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Winery Due Diligence Checklist

Before I started evaluating wineries professionally, I had a vague idea of Due Diligence amounting to something between what Deloitte & Touche first year analysts pull all-nighters for and a contractor staring up at a ceiling, trying to figure out if the roof would leak. Fortunately, it’s neither. Effective due diligence is two sides of the same coin:

  1. Making sure you’re paying the right amount for what you’re getting, and

  2. Making sure you’re getting what you pay for.


Phase 1 is the back-of-the-envelope calculation that provides an estimate of the value of the wine estate, on which to base an offer. Phase 2 is the deep dive, which verifies that everything the estimate is based on is indeed the size and shape and quality you assumed it was when making the estimate in the first place.


Phase 1 pays a lot of attention to context: What’s a vineyard hectare worth in the province of Pisa? What’s a square meter of an unrestored barn worth in Siena? How far is the nearest town? Phase 2 focuses on the asset itself: How old are the vines? What’s the cellar inventory’s market value? Is the water treatment system compliant with county norms?


Both steps require attentive due diligence but involve different kinds of expertise. Below is a list of steps for each phase: what to do and the expertise needed.


PHASE I. The goal of this phase is to decide how much to offer.

  1. Asset-based value estimate. Using square meter averages for land and buildings, estimate total value. Expertise needed: Familiarity with local land (yard, vineyard, olive orchard, forest, arable land, other) and building (restored and unrestored) prices.

  2. Comparisons. Benchmark estimated value to other properties in the area. Expertise needed: Same as above, plus familiarity with comparison properties.

  3. Estimates of annual revenues and operating costs. Develop a model of current revenues and costs. Expertise needed: Knowledge of wine estate business models, cost drivers and KSFs.  

  4. Growth potential. Identify opportunities for growth in terms of revenues, volumes and quality. Expertise needed: Knowledge of wine markets and competitive landscape.

  5. Paying up. Estimate how much more than the estimated value it may be necessary to pay in order to complete the transaction. Expertise needed: Familiarity with recent transactions in the region.


PHASE II. The goal of this phase it to verify the legal status and physical quality of the target, as well as its potential to produce revenue.

  1. Legal landscape. Verify the legal status of the property, and bring legal and financial obligations to light. Professional help needed: legal and accounting.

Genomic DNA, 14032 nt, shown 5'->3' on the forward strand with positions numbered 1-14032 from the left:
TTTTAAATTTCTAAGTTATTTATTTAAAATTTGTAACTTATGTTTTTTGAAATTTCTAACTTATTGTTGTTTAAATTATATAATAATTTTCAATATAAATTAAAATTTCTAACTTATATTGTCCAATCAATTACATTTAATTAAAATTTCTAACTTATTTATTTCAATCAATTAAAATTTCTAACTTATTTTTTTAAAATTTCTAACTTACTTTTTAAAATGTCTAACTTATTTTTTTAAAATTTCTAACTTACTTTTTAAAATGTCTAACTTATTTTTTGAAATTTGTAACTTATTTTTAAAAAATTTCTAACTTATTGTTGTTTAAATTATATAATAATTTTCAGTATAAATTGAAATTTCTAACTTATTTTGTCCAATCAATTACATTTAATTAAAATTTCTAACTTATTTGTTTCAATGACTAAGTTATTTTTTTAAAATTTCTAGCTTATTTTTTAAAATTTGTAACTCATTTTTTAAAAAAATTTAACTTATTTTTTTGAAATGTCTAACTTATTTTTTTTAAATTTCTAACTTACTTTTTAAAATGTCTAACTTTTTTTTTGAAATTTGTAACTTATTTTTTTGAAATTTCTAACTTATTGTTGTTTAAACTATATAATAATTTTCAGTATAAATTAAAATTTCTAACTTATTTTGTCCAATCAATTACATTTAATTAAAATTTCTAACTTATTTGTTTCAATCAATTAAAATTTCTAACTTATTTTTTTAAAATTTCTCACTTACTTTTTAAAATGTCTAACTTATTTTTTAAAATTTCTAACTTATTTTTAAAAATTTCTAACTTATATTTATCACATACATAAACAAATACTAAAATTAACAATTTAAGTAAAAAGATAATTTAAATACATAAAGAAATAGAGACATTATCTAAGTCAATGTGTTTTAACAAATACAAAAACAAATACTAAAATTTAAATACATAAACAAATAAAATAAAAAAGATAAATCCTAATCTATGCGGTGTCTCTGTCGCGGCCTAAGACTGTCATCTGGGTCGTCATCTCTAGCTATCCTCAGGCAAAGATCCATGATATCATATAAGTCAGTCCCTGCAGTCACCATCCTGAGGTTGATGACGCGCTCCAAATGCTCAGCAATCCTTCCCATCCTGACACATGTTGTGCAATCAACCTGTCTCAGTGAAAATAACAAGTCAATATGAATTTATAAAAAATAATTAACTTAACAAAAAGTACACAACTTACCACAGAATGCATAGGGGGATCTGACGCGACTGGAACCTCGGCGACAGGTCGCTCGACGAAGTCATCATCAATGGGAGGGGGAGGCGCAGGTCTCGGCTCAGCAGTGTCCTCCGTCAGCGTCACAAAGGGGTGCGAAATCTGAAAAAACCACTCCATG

2. Consistence, conformity and condition of the means of production. Verify the size, quality, maintenance costs, book and market values and production capacity of the land, the buildings, the machinery and the equipment. Professional help needed: surveyor, viticulturalist, oenologist.

  3. Buildings assessment. Structural integrity and plumbing, heating and electrical systems must be checked. Professional help needed: architect and contractor.

  4. Value of inventories. Storage conditions and history should be verified and the quality and quantity of the wine on hand confirmed. Professional help needed: oenologist.

  5. Personnel

  6. Commercial situation

  7. Income estimates.


Decide which aspects of the due diligence process you will assign to professionals and which you will handle yourself. Identify a few potential service suppliers for each role, interview them and some of their clients and select your team. They should have local knowledge and experience and preferably not be recommended by the seller or by your real estate broker (if you are using one). Engage these professionals based on hourly rates, to avoid creating incentives for them to minimize potential problems to push the transaction forward.


It may sound like a lot of people to involve, but many professionals cover two or more of these roles. Investing in reviewing the purchase target can prevent expensive mistakes both in terms of the property acquired and the price paid for it and help create a realistic idea of the investment that will be required after acquisition to ensure that the property is a success.

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